9. Cleaning Address Data


Address data often causes the most difficulties for users manipulating text. In this lesson, we will learn how to join and split address data using a number of different Tableau functions.

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Functions to change the lettercase of words

LOWER(): - changes all words to lowercase
UPPER(): - changes all words to uppercase
- No function in Tableau capitalizes the first letter in each word
- If you would like to create a formula to do this, please follow this link

Joining and splitting strings of text

- To join strings of text together we simply use "+"
- To split strings of text, we use the SPLIT() function
- SPLIT() accepts a delimiter and the position of the substring you want to obtain
- SPLIT() counts the position from the left with positive numbers
- SPLIT() counts the position from the right with negative numbers


In our data source, I've added a couple of address columns to the dataset for each pharmaceutical customer. Column headings are street, town, county and post code.

Unfortunately, the formatting for these columns is not ideal in that they are all in uppercase. To fix this, let's try a text function. So I'm going to go to my sheet and I'm going to start with Street. So I'll add Street to my Text table. To remove uppercase, I can use a function called LOWER, which will switch all of the letters to lowercase. And to do this, I'll double click.

I'll type LOWER and wrap the brackets around the field.

And when I do this, you can see that all of my text is now lowercase. In Excel, there's a function called PROPER and what PROPER does is capitalize the first letter of each word. Unfortunately, this is not something that Tableau has out of the box and instead, you need to write a very complex formula to create this PROPER functionality. In the show notes, I'll include a link that shows you how to do this. When you have lowercase text, you may want to change this to uppercase. And to do this is very simple. Instead of LOWER, we use UPPER.

So I'll simply type UPPER and as you can see, I get the uppercase back in my Street field. While UPPER and LOWER can be somewhat useful, the main way we clean address data is splitting and joining different address fields. Let's start off with joining. I'm going to create a single column called Address that combines street, town, county and post code, all in the one field. And to do this, I'll go to Analysis and Create Calculated Field.

I'll call this column Address.

And I'll start off with Street.

When I want to chain different columns of text together, I use the plus sign and this allows me to add Town and then County, and then Post code.

However, I'd like to put some formatting between each of these fields and what I'd like to do is put in a comma and a space. All I do is put a plus sign between this formatting and each column.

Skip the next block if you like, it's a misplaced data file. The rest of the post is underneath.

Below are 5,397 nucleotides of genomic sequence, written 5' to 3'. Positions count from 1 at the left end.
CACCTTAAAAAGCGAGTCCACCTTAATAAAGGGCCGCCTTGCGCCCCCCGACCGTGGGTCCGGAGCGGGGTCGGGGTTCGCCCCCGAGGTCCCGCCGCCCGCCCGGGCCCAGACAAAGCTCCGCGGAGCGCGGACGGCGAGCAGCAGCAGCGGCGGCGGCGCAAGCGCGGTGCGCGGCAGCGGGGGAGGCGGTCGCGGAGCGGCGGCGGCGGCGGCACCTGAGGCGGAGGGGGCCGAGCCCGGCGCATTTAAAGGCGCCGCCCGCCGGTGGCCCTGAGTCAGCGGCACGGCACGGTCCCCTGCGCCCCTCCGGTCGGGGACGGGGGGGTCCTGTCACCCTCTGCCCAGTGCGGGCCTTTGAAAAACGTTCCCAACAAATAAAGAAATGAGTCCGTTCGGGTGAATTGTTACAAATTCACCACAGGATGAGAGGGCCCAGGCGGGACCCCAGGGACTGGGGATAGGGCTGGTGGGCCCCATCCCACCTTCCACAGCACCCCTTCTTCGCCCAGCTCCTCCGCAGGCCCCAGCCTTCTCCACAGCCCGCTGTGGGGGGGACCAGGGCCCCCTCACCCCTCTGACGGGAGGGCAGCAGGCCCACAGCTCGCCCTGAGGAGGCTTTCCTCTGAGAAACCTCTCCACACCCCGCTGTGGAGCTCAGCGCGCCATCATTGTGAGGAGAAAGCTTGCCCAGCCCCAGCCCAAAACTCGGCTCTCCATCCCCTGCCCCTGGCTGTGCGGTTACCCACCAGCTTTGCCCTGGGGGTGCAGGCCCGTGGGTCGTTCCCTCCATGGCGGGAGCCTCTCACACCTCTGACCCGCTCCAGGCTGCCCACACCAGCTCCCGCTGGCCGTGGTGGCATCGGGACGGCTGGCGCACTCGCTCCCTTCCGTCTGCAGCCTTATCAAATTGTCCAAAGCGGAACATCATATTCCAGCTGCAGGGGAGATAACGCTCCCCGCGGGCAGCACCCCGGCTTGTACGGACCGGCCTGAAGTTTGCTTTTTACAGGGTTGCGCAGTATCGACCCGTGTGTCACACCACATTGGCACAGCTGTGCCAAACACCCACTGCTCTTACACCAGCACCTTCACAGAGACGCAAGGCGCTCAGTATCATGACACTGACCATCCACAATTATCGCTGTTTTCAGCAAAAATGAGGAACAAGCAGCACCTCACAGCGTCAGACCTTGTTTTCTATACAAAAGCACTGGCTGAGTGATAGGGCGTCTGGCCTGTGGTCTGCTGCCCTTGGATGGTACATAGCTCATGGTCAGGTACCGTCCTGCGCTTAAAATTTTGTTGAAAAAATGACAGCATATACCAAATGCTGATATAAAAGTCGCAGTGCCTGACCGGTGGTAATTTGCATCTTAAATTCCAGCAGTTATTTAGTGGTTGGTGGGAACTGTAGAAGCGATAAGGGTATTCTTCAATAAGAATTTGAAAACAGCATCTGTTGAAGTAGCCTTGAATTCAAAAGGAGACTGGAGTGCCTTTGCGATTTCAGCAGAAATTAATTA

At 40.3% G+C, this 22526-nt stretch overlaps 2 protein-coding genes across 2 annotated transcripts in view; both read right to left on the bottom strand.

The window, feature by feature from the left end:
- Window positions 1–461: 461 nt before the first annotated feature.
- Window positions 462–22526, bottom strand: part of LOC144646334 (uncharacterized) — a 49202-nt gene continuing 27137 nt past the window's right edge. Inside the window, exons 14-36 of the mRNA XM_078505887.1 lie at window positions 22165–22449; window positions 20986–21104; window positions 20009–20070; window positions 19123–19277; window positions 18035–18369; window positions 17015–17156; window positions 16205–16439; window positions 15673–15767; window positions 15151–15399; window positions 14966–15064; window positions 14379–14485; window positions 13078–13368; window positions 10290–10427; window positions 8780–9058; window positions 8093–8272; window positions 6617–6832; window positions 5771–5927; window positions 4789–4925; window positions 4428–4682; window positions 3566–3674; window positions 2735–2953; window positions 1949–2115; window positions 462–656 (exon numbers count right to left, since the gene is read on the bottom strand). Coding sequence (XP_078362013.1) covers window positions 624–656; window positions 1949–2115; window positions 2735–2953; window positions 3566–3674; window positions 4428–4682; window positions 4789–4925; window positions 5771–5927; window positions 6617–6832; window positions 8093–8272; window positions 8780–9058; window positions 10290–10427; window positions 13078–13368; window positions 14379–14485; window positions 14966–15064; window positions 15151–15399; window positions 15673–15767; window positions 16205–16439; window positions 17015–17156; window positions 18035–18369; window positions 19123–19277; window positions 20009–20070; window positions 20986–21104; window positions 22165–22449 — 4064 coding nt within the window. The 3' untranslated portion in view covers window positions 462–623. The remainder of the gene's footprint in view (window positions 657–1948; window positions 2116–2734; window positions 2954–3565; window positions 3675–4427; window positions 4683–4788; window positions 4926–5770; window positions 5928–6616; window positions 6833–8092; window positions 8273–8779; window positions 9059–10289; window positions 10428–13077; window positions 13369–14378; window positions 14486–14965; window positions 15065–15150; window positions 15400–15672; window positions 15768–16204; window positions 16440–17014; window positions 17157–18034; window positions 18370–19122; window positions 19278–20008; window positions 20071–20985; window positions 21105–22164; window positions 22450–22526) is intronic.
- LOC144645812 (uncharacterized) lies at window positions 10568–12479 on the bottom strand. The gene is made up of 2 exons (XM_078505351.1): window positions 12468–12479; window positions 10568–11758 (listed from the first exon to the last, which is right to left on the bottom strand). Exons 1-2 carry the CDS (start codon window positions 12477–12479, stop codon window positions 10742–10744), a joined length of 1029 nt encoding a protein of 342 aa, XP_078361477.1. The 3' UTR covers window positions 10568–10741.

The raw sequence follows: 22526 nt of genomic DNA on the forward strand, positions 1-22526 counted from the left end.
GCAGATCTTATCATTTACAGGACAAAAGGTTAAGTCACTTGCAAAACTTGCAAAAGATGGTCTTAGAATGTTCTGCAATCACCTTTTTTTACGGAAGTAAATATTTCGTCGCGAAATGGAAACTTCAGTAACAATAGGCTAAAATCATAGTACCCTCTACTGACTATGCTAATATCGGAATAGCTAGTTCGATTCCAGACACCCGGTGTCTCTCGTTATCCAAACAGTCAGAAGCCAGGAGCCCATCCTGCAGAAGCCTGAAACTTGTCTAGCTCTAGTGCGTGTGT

And I make sure that I use double quotes to contain this comma and this space.

And now my address field is complete. When I now add Address to Text and I remove UPPER and show Fit Width, I can see that I have a single column that includes my full address. And this is particularly useful when we want to do some geo coding.

Now, what happens if we want to split the address, say extract two or county from our string? Well, to do this, we use a function called split. In this example, I'm going to use the split function to extract out the town from the address. So let's create some more room for my cards, and I'll double click into Address.

And write SPLIT.

And the first argument SPLIT takes is the string and the next argument it takes is the delimiter, which will be a comma. And then SPLIT takes a token number. And the number is the position of the particular sub string within the larger string. In this example, the position of the town is two.

So I'll write two and close the bracket.

And as you can see, this now strips the address field of everything but the town. Let's now put this in a calculated field. So I'll go to Analysis, Calculated Field and I'll call it Split town, and this will simply equal to SPLIT Address, the delimiter and the token number, which is two, and then press OK.

And I remove it from my sheet and include the calculated field.

Now let's compare split town with the actual town field.

And as you can see, split town has a space included before the town name. We're going to fix this in the next lesson with the trim function.

Formulas in Tableau
Further Formulas in Tableau


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